Palliative and End of Life Care
Palliative care is care that helps people live their life as fully and as comfortably as possible when living with a life-limiting or terminal illness. The goal of palliative care is aimed at promoting comfort rather than cure. Palliative care can be provided where the person and their family want, where possible. This may include at home, in hospital, in a personal care home or long term care setting.
The palliative care team includes physicians, palliative care specialists, nurse practitioners, registered nurses, social workers, occupational therapists, registered dietitians, physiotherapists and spiritual care leaders as well as others as needed. The team members will work with individuals and their family in the setting of one’s choice.
Care at Home
In the Western region, palliative and end of life care services are also available for clients in their home. Professional support is available by referral to the Community Support Program, for any person with a diagnosis of a terminal illness. Enhanced services are provided for End of Life clients: those who are within the last 4 weeks of life.
Services available in the last weeks of life:
- Home nursing visits.
- Home support.
- Medical equipment and supplies.
- Social work counseling.
- Medication for symptom management.
Hospital Based Palliative Care
When the care needs of the client are no longer able to be met at home, individuals may choose to be admitted to hospital. There are palliative care beds available throughout the Western region to support patients being close to family and loved ones.
Western Memorial Regional Hospital has an 8 bed unit; Sir Thomas Roddick Hospital has four palliative care beds, and there is one bed at each of the Rural Health Centres (Bonne Bay Health Centre, Calder Health Centre, Charles L. LeGrow Health Centre, and Rufus Guinchard Health Centre).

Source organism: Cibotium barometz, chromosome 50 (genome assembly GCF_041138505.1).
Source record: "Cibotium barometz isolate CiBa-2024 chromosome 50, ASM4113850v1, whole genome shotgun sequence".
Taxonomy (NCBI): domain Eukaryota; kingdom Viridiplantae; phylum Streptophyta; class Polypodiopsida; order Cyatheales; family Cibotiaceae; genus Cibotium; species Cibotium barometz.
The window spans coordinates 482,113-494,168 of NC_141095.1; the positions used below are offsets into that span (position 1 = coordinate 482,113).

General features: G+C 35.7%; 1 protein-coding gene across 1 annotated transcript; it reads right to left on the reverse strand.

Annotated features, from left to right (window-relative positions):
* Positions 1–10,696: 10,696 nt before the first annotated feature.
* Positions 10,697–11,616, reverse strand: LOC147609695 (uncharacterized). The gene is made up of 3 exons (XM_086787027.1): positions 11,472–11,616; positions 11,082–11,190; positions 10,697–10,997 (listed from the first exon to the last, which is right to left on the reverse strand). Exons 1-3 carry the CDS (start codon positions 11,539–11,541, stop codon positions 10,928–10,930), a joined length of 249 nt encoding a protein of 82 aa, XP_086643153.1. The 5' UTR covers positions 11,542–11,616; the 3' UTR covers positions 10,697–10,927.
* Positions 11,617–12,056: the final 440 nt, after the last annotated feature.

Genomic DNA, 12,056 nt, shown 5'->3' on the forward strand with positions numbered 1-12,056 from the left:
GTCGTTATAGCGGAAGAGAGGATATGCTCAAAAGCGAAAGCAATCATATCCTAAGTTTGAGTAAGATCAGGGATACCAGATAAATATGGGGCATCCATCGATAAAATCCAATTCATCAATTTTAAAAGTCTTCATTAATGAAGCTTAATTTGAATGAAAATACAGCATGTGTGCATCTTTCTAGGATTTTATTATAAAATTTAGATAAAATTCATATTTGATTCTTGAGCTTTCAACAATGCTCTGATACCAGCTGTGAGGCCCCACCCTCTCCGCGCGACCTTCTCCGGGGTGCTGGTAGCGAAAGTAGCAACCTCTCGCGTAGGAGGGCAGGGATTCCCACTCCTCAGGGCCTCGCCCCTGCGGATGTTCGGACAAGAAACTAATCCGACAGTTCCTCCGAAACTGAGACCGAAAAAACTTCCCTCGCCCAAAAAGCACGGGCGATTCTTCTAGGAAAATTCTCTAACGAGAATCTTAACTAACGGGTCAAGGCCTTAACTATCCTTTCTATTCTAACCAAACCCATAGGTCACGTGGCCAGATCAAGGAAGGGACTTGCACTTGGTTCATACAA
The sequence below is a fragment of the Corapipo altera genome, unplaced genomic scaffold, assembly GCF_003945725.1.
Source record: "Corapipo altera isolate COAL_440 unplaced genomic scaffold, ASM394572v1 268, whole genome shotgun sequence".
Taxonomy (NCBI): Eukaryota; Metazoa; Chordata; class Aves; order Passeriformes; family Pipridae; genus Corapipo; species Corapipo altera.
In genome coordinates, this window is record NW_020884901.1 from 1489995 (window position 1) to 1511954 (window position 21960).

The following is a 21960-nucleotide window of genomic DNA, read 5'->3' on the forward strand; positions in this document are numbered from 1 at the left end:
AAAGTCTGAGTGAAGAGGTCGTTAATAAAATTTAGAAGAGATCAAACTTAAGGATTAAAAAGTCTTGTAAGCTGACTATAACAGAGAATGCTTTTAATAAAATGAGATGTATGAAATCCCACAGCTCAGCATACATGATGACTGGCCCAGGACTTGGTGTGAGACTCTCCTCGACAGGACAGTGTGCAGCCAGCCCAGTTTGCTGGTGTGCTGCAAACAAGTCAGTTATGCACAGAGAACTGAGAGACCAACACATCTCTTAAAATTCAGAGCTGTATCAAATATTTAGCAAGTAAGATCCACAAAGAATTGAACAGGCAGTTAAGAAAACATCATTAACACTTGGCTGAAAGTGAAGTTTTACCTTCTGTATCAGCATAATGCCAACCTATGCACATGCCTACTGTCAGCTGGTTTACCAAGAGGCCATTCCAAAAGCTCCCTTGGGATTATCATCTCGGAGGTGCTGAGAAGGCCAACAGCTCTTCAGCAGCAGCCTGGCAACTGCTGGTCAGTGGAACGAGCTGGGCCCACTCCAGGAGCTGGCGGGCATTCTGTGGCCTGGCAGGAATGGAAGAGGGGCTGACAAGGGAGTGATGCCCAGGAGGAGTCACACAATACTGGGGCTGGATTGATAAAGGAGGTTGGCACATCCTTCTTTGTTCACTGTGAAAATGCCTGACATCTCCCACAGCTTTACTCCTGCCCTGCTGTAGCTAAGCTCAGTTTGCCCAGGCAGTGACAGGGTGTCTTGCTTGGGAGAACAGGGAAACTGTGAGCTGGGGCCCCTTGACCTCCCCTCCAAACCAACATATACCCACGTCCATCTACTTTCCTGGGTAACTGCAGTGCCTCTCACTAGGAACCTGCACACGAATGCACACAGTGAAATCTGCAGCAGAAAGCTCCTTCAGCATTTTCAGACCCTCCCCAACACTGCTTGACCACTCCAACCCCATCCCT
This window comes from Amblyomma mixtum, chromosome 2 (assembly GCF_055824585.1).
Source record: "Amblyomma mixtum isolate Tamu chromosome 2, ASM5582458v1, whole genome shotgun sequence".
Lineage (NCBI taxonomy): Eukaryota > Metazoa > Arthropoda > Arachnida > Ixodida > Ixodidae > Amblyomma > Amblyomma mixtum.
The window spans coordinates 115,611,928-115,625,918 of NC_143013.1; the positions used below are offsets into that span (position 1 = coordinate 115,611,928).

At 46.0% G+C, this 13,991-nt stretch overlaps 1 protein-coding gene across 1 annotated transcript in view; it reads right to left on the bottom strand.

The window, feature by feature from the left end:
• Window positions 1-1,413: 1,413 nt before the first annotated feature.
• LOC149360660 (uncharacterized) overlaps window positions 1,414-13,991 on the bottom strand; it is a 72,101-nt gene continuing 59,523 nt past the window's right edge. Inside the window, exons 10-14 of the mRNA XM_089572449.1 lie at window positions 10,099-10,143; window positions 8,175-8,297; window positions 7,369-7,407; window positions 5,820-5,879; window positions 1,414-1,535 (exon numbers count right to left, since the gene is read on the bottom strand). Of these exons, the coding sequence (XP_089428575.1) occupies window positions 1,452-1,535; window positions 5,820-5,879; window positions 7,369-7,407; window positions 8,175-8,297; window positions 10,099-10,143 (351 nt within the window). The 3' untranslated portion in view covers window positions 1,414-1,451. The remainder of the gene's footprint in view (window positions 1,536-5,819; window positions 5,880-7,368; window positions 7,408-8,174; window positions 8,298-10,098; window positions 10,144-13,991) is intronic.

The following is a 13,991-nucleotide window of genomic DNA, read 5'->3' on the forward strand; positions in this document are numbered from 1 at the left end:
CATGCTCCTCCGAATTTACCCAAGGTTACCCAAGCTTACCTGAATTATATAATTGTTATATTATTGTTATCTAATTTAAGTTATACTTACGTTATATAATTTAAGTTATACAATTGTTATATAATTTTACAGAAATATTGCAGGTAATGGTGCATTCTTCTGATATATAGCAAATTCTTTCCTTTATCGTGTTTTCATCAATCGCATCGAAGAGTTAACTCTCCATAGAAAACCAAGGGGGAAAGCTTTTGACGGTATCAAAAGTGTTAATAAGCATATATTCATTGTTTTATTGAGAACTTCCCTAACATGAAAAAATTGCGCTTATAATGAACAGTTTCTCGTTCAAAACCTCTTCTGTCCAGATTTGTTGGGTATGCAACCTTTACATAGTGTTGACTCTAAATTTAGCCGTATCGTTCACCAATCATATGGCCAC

Palliative and End of Life Care Goals:
- Reduce the suffering and improve quality of life for people diagnosed with a life limiting illness that does not have a cure.
- Help the person and their family meet their physical, emotional, social and spiritual needs.
- Advance care planning, a process to help you plan your medical care in advance. (Your doctor can talk to you about your health care choices.)
- Discussion of available treatments and their risks and benefits.
- Improve living while preparing for dying.
- Does not hasten death.
- Is not just for the end stage of a disease or last few weeks of days.
- May include treatments aimed at controlling the symptoms.
- Should start when the client or family has needs that can be best met by a palliative approach to care.
For more Information
Please speak with your care provider for referral to regional home care nursing coordinator firstname.lastname@example.org.
For more information, or to begin the referral process, please contact your local Community Support office or our Regional Intake Coordinator for Palliative and End of Life Care office:
Regional Home Nursing Coordinator
149 Montana Drive
Telephone (709) 643-8717
Palliative and End of Life Care Links